The enlarged accommodation and the increasing population of the parish made possible an increase in average attendance, from 59 in 1875 to 81 in 1886 and 122 in 1893; the annual grant to the school increased from £33 to £61 and £93 at the same dates. (fn. 17) In 1894 the accommodation was further increased to 214 places by the addition of an infants' room at a cost of £250, defrayed by local contributions and some grants from church organizations. In 1897 a new teacher's house was built in place of the old cottage in the churchyard. (fn. 18) In 1902 the average attendance was 150 and the annual grant £154. (fn. 19) Further income came from the contributions of local churchmen, 21 of whom gave 2s. 6d. or more in 1900, and from the original endowment of £10 a year. (fn. 20)
By the 1902 Education Act the school passed under the administration of the Essex Education Committee, Epping District, as a non-provided, mixed school. The number of pupils continued to grow for some years. In 1904 there were 176 on the roll, with an average attendance of 160, and the staff comprised 5 teachers and 2 monitresses. (fn. 21) Average attendance fell to 134 in 1910 and 101 in 1929. In 1932 the school was reorganized for mixed juniors and infants and by 1938 the average attendance was only 71. (fn. 22)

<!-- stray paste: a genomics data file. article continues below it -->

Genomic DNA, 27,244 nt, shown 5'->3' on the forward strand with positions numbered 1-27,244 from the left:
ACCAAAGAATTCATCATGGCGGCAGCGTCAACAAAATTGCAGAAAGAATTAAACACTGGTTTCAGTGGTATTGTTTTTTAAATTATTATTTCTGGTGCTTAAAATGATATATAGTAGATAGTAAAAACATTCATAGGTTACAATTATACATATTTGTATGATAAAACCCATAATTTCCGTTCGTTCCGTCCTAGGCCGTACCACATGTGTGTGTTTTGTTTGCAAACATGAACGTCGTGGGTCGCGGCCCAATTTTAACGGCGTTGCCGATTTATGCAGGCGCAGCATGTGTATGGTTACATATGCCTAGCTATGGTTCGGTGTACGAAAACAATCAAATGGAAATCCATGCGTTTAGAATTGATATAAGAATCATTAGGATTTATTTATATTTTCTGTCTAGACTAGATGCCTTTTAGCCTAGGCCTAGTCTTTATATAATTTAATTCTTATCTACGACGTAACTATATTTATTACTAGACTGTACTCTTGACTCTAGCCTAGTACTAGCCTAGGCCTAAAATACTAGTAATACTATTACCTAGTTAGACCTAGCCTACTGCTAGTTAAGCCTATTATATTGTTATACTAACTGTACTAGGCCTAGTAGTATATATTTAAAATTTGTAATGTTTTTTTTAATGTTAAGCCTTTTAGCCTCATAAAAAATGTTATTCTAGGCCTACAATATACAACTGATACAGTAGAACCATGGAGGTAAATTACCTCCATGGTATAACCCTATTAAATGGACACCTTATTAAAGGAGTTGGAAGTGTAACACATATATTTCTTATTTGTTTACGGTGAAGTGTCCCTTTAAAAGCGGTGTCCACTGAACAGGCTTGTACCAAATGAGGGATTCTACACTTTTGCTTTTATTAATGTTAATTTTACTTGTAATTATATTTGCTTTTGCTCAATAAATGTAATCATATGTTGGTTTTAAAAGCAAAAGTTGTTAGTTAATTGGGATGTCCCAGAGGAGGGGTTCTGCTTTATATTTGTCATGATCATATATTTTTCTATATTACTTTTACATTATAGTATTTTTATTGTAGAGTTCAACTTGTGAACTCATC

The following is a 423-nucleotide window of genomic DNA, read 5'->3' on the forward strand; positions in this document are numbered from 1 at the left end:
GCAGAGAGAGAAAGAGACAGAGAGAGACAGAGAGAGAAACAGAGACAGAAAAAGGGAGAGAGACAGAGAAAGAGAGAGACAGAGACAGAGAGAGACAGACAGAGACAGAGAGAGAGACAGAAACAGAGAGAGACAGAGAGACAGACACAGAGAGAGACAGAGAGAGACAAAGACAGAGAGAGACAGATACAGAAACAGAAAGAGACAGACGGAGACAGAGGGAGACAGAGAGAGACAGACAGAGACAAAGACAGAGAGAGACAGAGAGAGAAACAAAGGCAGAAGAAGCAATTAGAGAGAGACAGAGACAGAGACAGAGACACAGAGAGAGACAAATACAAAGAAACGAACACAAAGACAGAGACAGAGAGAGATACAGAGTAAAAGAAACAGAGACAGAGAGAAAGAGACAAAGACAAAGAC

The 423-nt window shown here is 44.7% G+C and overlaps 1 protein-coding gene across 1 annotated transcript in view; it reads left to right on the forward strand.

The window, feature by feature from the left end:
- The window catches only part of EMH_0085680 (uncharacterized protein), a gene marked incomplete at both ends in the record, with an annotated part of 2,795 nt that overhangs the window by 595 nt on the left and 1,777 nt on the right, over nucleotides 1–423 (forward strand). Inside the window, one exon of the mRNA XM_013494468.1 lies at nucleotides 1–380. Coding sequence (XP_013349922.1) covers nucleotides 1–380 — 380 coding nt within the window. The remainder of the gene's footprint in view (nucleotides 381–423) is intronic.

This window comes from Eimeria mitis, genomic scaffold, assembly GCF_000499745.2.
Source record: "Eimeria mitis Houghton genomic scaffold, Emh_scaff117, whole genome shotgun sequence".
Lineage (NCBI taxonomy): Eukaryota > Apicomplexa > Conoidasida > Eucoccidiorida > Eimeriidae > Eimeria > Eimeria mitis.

In June 1940 the school was closed because of its proximity to North Weald airfield. For several months a system of home tuition was carried on in the village while some children attended the primary school at Chipping Ongar. In March 1941 a temporary school was opened in the parish at Wildingtree Farm, a twostory red-brick house on the west side of the road to Magdalen Laver. In 1953 this building was still in use but a new primary school was in course of construction north of the housing estate at School Green. In May 1952 there were 167 children under 6 teachers. (fn. 23) The school was granted controlled status in 1952. (fn. 24)
The small timber-framed cottage between the road and the churchyard, said to be the original 17thcentury school, still exists. The stairs and partitions are probably later insertions. Adjoining the cottage to the east is the 19th-century school, now used for storage purpose and some village activities. The back of this building is of two stories and probably represents the schoolmaster's house of about 1842. The road frontage appears to be mostly of 1871 with later alterations and additions. The barge-boards of the central gable have the inscription: 'Train up a child in the way he will go and when he is old he will not depart from it.' The teacher's house, on the opposite side of the road, is also of red brick and is dated 1897.